Her last name gives a hint into a legacy of leadership that spans the decades.
In many ways, she's following the trail left by her grandparents, former Sen. Ted Nelson and his late wife Gloria, a long-time educator and former director of Education. But in other ways, Telena Nelson is carving her own path, via her own motivation for needing change.
Nelson, 36, has been a health teacher at Southern High School before she took the plunge and ran for office last year. She's also a veteran, serving in the Guam Army National Guard for more than 15 years where she's now a captain.
"There's so much that has happened in my life within the past year, so much change," Nelson said. Nearly half her life has been spent serving in the military, a dynamic that's always changing, and one of a few factors for why she had her eyes set on the legislature.
"In the military, I started from the bottom. I started as a private. The one thing that made me become an officer is that I wanted to improve the way soldiers were treated. It was a learning process for me to lead and move up the ranks. But it was these brave soldiers that really taught me how to serve. I learned so much from my soldiers. They really supported me, they supported the mission, they supported each other. I really understood what it was to be a leader with responsibly. It's to serve first. I'm very blessed for them," Nelson explained.
For the most part, she's concentrated on that military career, reflecting on service, but also that guiding theme of change.
"I started to look at what I've done. And I thought, ‘Gosh, I haven't really done much to serve the people of Guam.’ I thought, how could I do more to effectuate change? I looked at my grandparents from both sides. They were all very giving. And me, I'm essentially living for myself, especially with all of the blessings the Lord has given me. There was a lot of challenges our island was facing. This was something I examined that, from this standpoint, as a body in the legislature, I could really effectuate change to help people," she added.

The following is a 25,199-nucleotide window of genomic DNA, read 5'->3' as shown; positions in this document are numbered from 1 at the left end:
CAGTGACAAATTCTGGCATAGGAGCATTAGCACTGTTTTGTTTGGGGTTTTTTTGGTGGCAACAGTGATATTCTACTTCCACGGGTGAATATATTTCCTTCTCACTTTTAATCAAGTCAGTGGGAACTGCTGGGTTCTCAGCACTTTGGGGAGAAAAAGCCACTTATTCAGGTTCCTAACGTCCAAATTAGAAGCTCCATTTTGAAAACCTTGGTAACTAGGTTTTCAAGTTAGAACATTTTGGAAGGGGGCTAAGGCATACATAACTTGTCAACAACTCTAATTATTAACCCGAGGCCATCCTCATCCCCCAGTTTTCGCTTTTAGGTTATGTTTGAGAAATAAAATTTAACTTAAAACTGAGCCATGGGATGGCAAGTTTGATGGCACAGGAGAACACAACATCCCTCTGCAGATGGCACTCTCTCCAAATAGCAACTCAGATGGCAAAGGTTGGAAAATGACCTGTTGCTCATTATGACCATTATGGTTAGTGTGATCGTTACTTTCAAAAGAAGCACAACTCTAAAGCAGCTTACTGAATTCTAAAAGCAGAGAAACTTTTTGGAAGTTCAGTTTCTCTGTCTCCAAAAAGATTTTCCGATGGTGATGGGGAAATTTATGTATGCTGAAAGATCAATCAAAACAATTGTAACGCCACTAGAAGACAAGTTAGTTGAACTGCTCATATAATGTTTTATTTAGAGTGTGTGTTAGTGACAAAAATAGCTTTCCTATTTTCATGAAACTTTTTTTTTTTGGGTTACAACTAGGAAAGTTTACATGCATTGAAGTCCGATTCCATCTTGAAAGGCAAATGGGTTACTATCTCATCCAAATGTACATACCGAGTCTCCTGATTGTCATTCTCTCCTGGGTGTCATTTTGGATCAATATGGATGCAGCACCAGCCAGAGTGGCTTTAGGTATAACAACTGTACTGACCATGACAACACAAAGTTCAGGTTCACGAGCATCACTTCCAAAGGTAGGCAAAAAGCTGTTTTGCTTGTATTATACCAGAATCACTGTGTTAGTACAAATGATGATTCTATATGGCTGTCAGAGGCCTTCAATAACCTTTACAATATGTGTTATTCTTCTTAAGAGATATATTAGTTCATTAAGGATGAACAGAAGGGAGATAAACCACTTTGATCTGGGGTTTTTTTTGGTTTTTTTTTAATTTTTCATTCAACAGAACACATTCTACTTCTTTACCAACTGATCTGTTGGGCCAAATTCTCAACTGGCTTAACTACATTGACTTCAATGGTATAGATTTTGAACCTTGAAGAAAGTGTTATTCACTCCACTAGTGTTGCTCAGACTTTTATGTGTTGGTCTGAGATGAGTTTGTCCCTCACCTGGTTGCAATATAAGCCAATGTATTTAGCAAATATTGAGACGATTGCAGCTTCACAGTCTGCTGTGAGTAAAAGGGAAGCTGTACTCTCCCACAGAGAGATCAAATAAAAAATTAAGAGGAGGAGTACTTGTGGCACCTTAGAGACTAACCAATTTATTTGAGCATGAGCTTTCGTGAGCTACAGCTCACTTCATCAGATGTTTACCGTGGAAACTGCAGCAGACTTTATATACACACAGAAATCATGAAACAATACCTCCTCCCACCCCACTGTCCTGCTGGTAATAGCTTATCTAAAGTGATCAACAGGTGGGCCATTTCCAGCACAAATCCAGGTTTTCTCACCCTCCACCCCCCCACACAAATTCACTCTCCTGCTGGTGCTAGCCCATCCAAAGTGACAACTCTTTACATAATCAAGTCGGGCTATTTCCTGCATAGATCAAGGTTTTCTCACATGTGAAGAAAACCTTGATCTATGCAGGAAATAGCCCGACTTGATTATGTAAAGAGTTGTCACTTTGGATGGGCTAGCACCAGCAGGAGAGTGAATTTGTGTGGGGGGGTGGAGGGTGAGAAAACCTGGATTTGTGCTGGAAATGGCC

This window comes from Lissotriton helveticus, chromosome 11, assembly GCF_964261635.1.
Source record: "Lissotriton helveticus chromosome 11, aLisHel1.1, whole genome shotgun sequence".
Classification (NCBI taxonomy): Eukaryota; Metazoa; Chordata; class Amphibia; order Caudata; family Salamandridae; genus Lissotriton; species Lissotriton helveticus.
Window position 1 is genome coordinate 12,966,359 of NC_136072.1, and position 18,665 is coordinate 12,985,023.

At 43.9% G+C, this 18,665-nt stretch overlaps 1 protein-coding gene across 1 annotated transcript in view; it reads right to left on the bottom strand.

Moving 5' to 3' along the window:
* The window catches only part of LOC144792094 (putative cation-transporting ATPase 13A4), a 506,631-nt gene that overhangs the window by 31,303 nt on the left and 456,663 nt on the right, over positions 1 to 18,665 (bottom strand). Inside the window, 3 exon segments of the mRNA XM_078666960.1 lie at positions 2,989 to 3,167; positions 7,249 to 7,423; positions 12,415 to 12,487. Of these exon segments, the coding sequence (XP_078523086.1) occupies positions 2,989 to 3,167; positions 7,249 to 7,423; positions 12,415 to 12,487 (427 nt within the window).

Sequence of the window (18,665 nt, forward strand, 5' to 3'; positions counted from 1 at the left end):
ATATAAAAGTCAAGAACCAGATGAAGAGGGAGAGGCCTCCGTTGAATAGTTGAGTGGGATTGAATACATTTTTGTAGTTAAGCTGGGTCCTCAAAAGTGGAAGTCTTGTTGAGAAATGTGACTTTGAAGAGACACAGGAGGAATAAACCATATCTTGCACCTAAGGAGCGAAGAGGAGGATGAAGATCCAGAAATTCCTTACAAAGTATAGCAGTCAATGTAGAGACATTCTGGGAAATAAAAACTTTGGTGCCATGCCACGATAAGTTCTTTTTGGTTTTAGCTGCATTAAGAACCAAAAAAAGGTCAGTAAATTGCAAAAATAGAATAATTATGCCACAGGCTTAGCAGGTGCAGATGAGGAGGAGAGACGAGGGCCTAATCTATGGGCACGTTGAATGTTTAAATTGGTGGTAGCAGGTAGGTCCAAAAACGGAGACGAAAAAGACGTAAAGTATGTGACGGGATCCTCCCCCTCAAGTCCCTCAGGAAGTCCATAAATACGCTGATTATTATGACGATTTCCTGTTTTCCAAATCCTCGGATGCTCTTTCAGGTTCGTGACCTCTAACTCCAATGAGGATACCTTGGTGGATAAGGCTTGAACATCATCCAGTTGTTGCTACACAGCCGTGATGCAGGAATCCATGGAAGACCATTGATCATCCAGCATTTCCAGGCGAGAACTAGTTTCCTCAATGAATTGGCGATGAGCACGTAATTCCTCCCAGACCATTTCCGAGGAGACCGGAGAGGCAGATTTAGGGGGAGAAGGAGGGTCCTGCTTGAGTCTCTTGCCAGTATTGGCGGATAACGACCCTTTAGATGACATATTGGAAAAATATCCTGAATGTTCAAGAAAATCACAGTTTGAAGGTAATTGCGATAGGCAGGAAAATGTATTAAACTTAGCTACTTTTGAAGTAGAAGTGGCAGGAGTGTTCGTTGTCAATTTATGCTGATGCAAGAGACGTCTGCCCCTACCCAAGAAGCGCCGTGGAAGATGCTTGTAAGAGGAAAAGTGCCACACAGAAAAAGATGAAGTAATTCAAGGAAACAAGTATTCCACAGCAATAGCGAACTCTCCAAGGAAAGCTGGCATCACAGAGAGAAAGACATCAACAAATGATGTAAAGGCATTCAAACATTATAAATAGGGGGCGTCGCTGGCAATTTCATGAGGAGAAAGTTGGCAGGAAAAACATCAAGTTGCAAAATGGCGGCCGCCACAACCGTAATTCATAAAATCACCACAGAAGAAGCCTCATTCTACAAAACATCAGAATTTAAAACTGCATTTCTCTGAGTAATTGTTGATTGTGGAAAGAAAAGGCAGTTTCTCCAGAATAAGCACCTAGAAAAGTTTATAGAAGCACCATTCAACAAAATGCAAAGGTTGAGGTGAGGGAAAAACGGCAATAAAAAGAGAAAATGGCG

Helping people is something Nelson grew up on, the legacy her grandparents have left her, and not just political ambition.
"My grandparents never gave me the perception that they were someone in the community. I just knew that they helped people growing up, and I knew that’s what they were instilling in me,” Nelson recalled.
Her grandfather Ted served six terms in the Guam Legislature, and was well known for his fiery speeches on the session floor. Her grandmother, Gloria Borja Nelson, in addition to being a life-long educator, was also a community activist. She was one of the plaintiffs in a successful class action lawsuit that won a cost-of-living-allowance for government retirees, known as “LOLA COLA,” after Gloria’s nickname. She also served on the Consolidated Commission on Utilities, and the new GPA/GWA headquarters was named after her.
It was her grandparents who provided much of the guidance for the strong-willed Nelson. “Growing up, I was rather rebellious. I was always challenging students, challenging the school system. The only people that could really reach me were my grandparents. They took me in," she revealed.
Nelson still talks to her grandfather, "Papa," every day. He continues to help guide her through her new career. "He's always reminding me to be humble, reminding me that I'm there to serve, and helping me to understand the political realm. My Grandmommy, my mother's mother, she's always reminding me to act professionally, and to be ever vigilant in my actions and the way I react to certain situations. I live right next to her," she said.
With a solid family foundation, Nelson embraces change as the driving force in her life. "My life is full of changes, and their drastic, like being a teacher to being a public servant, a senator. I think it's for the best. For me, if something is the same for a very long time, because the world is changing around us, there's something missing. We cannot just come to a standstill and be ok with our surroundings. There's always room for improvements,” she asserted.
What drives her now in her new role as a lawmaker? “I don't take anything for granted these days. I understand that the people trusted me to represent them. Every hour of every day, it's my job to make their lives better and to work for them. We cannot leave anything to chance. My mind is always turning—what can we do, what can we do, what can we do. Question, question, question. And that's good because we have to keep on questioning and we have to keep finding solutions," Nelson said.
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